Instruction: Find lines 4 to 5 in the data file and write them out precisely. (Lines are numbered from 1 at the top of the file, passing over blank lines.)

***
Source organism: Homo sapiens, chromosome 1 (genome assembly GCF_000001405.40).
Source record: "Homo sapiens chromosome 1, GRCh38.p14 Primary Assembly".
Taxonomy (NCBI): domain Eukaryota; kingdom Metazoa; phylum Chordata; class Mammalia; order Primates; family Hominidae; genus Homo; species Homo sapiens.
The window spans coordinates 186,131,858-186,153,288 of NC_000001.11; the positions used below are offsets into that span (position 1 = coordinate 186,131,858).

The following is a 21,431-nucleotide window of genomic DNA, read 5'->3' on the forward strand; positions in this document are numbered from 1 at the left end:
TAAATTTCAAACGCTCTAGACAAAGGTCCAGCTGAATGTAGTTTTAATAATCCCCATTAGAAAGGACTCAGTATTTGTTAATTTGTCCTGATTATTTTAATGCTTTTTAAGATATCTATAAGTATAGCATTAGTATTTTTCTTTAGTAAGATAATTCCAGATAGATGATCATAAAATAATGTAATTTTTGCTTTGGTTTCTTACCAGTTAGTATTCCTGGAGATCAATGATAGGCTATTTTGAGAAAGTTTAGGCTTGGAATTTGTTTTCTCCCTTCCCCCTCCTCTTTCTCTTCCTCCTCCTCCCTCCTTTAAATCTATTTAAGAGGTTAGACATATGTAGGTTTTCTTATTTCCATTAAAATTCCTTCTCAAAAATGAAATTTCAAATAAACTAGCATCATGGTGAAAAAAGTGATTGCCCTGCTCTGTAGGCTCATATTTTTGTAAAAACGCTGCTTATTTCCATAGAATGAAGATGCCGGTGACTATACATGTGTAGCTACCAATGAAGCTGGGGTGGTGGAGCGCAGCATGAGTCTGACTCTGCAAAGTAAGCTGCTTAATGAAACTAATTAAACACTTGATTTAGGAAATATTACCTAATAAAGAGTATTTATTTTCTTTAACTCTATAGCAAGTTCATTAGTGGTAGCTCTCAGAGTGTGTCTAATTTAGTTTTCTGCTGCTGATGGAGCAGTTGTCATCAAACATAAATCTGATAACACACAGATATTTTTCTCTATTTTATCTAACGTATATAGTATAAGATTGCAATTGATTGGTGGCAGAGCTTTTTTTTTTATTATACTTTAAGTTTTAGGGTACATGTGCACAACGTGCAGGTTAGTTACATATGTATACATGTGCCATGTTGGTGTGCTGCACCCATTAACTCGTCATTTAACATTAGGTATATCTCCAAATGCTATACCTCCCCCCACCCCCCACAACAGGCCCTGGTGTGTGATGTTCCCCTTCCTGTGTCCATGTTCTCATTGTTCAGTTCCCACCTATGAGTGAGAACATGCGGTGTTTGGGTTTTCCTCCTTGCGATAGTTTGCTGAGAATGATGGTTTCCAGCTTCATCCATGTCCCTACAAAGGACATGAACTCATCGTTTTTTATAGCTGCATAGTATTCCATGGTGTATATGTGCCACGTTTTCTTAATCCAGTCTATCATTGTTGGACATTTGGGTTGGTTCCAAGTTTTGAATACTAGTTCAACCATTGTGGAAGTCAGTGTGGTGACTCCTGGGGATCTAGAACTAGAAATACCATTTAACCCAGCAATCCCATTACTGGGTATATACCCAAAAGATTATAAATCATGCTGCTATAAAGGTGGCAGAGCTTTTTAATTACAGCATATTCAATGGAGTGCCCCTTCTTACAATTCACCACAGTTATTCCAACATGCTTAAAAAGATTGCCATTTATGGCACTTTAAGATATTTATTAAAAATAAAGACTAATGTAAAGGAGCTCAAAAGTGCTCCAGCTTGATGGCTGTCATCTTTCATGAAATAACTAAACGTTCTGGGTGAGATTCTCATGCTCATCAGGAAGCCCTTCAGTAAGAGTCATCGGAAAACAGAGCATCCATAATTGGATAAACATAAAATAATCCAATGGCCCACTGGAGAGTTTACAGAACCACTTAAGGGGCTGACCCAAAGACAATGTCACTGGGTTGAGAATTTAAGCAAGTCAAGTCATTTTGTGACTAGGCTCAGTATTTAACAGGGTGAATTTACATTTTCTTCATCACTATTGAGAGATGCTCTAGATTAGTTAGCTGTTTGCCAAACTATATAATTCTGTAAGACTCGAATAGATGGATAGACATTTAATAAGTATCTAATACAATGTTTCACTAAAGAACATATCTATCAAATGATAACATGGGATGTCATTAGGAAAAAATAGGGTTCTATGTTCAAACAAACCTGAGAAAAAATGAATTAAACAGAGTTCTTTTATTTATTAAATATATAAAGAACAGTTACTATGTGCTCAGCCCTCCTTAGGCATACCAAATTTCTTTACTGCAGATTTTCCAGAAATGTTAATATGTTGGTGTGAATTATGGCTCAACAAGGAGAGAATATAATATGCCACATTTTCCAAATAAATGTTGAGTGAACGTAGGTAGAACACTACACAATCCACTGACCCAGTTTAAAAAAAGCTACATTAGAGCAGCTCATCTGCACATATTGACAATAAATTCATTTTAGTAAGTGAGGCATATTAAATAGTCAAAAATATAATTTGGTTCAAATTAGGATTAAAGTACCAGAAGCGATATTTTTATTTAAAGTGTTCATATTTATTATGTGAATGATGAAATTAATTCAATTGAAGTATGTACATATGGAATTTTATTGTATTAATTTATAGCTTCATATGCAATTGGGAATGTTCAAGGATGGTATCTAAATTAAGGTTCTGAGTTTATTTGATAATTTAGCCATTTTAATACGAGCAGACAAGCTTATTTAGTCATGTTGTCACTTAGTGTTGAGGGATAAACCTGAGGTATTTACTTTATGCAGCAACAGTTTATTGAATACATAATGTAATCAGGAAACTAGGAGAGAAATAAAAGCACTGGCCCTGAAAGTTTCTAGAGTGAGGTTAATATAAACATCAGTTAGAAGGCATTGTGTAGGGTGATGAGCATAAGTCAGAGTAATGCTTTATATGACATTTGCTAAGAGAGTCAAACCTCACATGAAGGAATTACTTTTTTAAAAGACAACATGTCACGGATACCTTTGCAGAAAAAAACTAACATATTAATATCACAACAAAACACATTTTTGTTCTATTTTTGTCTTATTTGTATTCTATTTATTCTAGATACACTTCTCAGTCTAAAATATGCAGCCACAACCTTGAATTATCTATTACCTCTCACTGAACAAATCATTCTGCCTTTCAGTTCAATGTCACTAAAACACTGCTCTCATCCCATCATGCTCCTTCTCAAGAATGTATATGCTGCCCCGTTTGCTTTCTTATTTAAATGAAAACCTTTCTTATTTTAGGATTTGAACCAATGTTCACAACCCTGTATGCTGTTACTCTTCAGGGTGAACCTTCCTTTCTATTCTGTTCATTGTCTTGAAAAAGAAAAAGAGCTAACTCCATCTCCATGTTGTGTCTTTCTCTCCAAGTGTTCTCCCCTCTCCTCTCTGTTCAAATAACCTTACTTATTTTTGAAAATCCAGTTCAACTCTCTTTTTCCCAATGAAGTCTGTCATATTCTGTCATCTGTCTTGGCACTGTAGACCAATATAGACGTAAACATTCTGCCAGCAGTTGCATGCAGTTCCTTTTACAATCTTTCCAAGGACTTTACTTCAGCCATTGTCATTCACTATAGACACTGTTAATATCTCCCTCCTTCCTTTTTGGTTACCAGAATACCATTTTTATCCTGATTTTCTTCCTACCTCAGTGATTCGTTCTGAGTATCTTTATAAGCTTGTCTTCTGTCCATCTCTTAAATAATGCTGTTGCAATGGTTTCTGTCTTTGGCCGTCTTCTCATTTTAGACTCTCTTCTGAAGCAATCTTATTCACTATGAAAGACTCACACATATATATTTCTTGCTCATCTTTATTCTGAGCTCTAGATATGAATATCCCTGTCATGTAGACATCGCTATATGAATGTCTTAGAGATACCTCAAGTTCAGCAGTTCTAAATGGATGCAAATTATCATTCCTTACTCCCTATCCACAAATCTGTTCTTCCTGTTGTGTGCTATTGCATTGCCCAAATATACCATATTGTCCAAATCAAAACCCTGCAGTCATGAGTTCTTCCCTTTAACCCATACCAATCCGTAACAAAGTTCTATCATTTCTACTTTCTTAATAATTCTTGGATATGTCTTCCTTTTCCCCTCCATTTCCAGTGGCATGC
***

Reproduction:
The window spans coordinates 186,131,858-186,153,288 of NC_000001.11; the positions used below are offsets into that span (position 1 = coordinate 186,131,858).

The following is a 21,431-nucleotide window of genomic DNA, read 5'->3' on the forward strand; positions in this document are numbered from 1 at the left end: